Fort Jackson (South Carolina)

United States Army Training Center & Fort Jackson
Columbia, South Carolina
USATC Fort Jackson.png
USATC & Fort Jackson distinctive unit insignia
Coordinates34°2′21″N 80°49′20″W / 34.03917°N 80.82222°W / 34.03917; -80.82222Coordinates:34°2′21″N 80°49′20″W / 34.03917°N 80.82222°W / 34.03917; -80.82222
Site information
Controlled byU.S. Army
Site history
In use1917–present
Garrison information
GarrisonChaplain Center and School
Soldier Support Institute
Drill Sergeant School
U.S. Army Basic Training Center of Excellence

Fort Jackson is a United States Army installation, which TRADOC operates on for Basic Combat Training (BCT), and is located within the city of Columbia, South Carolina. This installation is named for Andrew Jackson, a United States Army General and the seventh president of the United States of America (1829–1837) who was born in the border region of North and South Carolina.[1]

History

ARNG recruits arriving at Fort Jackson for BCT[2]

Fort Jackson was created in 1917 (as Camp Jackson) as the United States entered World War I. At the conclusion of World War I, Camp Jackson was shut down and the Camp was abandoned 25 April 1922 pursuant to General Orders No. 33, War Department, 27 July 1921. Camp Jackson was reactivated for World War II. At the conclusion of World War II, the post was to have been deactivated by 1950; however, the outbreak of the Korean War caused the post to remain active and it is still functioning in the early 21st Century.

Fort Jackson is the largest and most active initial entry training center in the U.S. Army, training 50 percent of all soldiers entering the Army each year.[3] Providing the Army with new soldiers is the post's primary mission. 35,000 potential soldiers attend basic training and 8,000 advanced individual training soldiers train at Fort Jackson annually.[4] The training is provided by the 165th and 193rd Infantry Brigades Monday through Sunday for a ten-week period.[5]

The post has other missions as well. While some military installations have experienced downsizing and closure in past years, Fort Jackson has added several new schools and training institutions since 1995 including the U.S. Army Soldier Support Institute, the Department of Defense Chaplain Center and School, and the National Center for Credibility Assessment, part of the Defense Intelligence Agency.[6] In 2007 the Army consolidated all of its training facilities for drill sergeants at Fort Jackson, and in 2009 Command Sergeant Major Teresa King became the first woman to head what is now the sole drill sergeant school for the U.S. Army.[7]

Fort Jackson encompasses more than 52,000 acres (210 km2) of land, including 100 ranges and field training sites and more than 1,000 buildings.[8] Soldiers, civilians, retirees and family members make up the Fort Jackson community that continues to grow in numbers and facilities. An additional 10,000 soldiers attend courses at the Soldier Support Institute, Chaplain Center and School, and Drill Sergeant School annually.[6] 12,000 military families make Fort Jackson their home.[9] Close to 3,500 civilians are employed at Fort Jackson and 46,000-plus retirees and their families receive services from this base.[8]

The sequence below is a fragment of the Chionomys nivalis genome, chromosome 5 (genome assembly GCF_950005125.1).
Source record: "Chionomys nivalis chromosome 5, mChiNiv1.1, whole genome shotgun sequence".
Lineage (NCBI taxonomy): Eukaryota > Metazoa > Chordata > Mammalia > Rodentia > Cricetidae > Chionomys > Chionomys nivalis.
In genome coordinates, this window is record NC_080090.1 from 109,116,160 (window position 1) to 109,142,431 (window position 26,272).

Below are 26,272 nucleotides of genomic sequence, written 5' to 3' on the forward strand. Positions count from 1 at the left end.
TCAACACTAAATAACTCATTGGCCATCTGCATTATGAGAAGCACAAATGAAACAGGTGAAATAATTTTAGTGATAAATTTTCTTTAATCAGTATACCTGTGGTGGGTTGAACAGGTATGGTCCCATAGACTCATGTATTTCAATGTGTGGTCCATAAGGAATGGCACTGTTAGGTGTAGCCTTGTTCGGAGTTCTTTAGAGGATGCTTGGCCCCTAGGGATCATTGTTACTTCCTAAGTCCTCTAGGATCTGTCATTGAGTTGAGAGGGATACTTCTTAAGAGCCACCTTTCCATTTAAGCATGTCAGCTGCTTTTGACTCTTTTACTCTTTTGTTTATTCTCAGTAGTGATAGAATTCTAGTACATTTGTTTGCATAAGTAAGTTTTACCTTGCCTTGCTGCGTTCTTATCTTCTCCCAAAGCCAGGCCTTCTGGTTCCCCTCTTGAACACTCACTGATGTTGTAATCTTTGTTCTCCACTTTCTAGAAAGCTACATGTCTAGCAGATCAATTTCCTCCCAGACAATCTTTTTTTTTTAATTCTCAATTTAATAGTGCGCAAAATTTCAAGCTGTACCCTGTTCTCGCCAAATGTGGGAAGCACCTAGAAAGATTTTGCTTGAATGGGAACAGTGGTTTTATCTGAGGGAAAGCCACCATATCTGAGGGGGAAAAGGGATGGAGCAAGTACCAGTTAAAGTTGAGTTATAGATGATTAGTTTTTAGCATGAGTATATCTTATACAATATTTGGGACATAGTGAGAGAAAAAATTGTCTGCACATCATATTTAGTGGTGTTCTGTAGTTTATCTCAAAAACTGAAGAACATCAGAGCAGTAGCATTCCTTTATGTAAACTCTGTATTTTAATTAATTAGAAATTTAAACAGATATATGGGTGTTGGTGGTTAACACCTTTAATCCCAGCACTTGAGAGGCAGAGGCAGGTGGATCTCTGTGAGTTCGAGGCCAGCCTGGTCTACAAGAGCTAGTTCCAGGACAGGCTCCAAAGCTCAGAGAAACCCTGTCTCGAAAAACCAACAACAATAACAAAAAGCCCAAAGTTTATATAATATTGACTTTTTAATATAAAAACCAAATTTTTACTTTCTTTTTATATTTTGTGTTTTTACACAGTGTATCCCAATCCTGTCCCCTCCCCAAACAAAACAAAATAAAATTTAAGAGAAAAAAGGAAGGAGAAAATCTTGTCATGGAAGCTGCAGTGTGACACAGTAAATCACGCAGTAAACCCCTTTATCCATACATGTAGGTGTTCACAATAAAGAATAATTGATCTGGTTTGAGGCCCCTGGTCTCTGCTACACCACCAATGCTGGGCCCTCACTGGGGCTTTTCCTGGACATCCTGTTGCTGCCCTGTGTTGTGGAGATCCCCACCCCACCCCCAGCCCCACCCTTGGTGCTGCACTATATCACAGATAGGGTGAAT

On base, visitors can visit the U.S. Army Basic Combat Training Museum, previously known as Fort Jackson Museum when it opened in 1974. The museum helps visitors learn the history of Fort Jackson since it was created in 1917. Admission into the Basic Combat Training Museum is open Monday through Friday, except for federal holidays, and admission is free.[10]

Located in the heart of the midlands region of South Carolina, Fort Jackson was incorporated into the city of Columbia in October 1968 and is midway between New York and Miami. Columbia has direct access to three interstate highways, I-20, I-26 and I-77, and indirect access to two additional interstates within 100 miles (160 km), I-95 and I-85.[11] Average temperatures in the region range from a high of 90+ °F (32 °C) in July to a low of 34 °F (1 °C) in January. Annual rainfall averages around 48 inches (1,200 mm).

The fort has a significant economic impact on the local area. Annual expenditures by Fort Jackson exceed $716.9 million for salaries, utilities, contracts and other services. In addition, over 100,000 family members visit the Midlands area each year to attend basic training graduation activities, using local hotels, restaurants and shopping areas.[12]

In the 1994 film Renaissance Man, starring Danny DeVito, Mark Wahlberg, and Stacey Dash, basic training scenes from the fictional "Fort McClane" were filmed at Fort Jackson in 1993.[13]

2021 Bus Hijacking

On 6 May 2021, 23-year-old Jovan Collazo who was three weeks into basic training, fled his basic training dorm in an attempt to make it back to his home state of New Jersey.[14] Authorities would later say he slipped away after a morning exercise session had ended. While his fellow trainees were showering, he had taken his army-issued M4 carbine[15] and fled. He eventually made his way onto a school bus carrying 18 children and threatened the driver at gunpoint. He instructed the driver to take him to the nearest town and that he didn't want to hurt anyone. After a short while, Collazo became flustered with both the driver and kids and allowed everyone to exit the bus unharmed. He then attempted to drive the bus himself but stopped after driving roughly a mile. He then abandoned the bus, the rifle, and proceeded to try and make it on foot. He was apprehended by South Carolina police shortly after. Brigadier General Milford Beagle, the installation commander for Fort Jackson, later put out a statement saying that Collazo did not possess any ammunition for the M4 he was carrying, but both the bus driver and children on board would not be aware of that. Collazo is now facing multiple charges including 19 federal counts of kidnapping, armed robbery, and carjacking. In the aftermath of the incident, Collazo has attempted to escape jail twice. Once while at the Richland County Jail, and a second attempt at a hospital where he was recovering from his previous attempt.[16]